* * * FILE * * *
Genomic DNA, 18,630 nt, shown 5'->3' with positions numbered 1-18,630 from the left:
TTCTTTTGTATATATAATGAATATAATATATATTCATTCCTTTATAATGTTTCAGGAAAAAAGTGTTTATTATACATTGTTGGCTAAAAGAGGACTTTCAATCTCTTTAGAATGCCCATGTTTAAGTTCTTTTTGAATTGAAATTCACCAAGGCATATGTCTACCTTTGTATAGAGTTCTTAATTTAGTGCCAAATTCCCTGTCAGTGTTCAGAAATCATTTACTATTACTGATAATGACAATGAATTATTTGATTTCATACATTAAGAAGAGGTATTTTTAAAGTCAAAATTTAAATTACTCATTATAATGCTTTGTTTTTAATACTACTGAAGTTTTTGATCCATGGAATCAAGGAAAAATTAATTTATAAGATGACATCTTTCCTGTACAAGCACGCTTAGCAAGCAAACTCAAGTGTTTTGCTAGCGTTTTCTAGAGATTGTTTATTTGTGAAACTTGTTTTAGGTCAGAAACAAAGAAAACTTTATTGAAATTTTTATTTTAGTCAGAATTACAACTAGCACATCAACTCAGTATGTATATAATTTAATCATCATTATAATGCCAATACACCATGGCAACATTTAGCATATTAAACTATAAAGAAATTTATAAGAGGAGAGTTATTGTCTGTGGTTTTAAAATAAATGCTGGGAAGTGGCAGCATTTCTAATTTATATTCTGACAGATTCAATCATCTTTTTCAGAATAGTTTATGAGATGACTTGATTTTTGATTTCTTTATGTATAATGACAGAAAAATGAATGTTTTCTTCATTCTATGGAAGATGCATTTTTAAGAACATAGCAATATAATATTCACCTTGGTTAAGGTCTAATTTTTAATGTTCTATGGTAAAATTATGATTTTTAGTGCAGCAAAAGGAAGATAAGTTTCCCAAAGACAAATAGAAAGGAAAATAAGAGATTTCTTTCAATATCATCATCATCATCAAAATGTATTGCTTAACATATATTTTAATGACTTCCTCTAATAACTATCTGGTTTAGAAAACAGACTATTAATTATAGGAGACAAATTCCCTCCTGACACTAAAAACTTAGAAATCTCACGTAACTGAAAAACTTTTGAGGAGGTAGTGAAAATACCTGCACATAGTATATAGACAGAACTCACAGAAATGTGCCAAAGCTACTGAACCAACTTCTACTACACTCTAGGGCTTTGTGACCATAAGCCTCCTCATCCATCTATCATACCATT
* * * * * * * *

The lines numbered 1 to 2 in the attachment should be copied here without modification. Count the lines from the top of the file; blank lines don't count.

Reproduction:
Genomic DNA, 18,630 nt, shown 5'->3' with positions numbered 1-18,630 from the left:
TTCTTTTGTATATATAATGAATATAATATATATTCATTCCTTTATAATGTTTCAGGAAAAAAGTGTTTATTATACATTGTTGGCTAAAAGAGGACTTTCAATCTCTTTAGAATGCCCATGTTTAAGTTCTTTTTGAATTGAAATTCACCAAGGCATATGTCTACCTTTGTATAGAGTTCTTAATTTAGTGCCAAATTCCCTGTCAGTGTTCAGAAATCATTTACTATTACTGATAATGACAATGAATTATTTGATTTCATACATTAAGAAGAGGTATTTTTAAAGTCAAAATTTAAATTACTCATTATAATGCTTTGTTTTTAATACTACTGAAGTTTTTGATCCATGGAATCAAGGAAAAATTAATTTATAAGATGACATCTTTCCTGTACAAGCACGCTTAGCAAGCAAACTCAAGTGTTTTGCTAGCGTTTTCTAGAGATTGTTTATTTGTGAAACTTGTTTTAGGTCAGAAACAAAGAAAACTTTATTGAAATTTTTATTTTAGTCAGAATTACAACTAGCACATCAACTCAGTATGTATATAATTTAATCATCATTATAATGCCAATACACCATGGCAACATTTAGCATATTAAACTATAAAGAAATTTATAAGAGGAGAGTTATTGTCTGTGGTTTTAAAATAAATGCTGGGAAGTGGCAGCATTTCTAATTTATATTCTGACAGATTCAATCATCTTTTTCAGAATAGTTTATGAGATGACTTGATTTTTGATTTCTTTATGTATAATGACAGAAAAATGAATGTTTTCTTCATTCTATGGAAGATGCATTTTTAAGAACATAGCAATATAATATTCACCTTGGTTAAGGTCTAATTTTTAATGTTCTATGGTAAAATTATGATTTTTAGTGCAGCAAAAGGAAGATAAGTTTCCCAAAGACAAATAGAAAGGAAAATAAGAGATTTCTTTCAATATCATCATCATCATCAAAATGTATTGCTTAACATATATTTTAATGACTTCCTCTAATAACTATCTGGTTTAGAAAACAGACTATTAATTATAGGAGACAAATTCCCTCCTGACACTAAAAACTTAGAAATCTCACGTAACTGAAAAACTTTTGAGGAGGTAGTGAAAATACCTGCACATAGTATATAGACAGAACTCACAGAAATGTGCCAAAGCTACTGAACCAACTTCTACTACACTCTAGGGCTTTGTGACCATAAGCCTCCTCATCCATCTATCATACCATT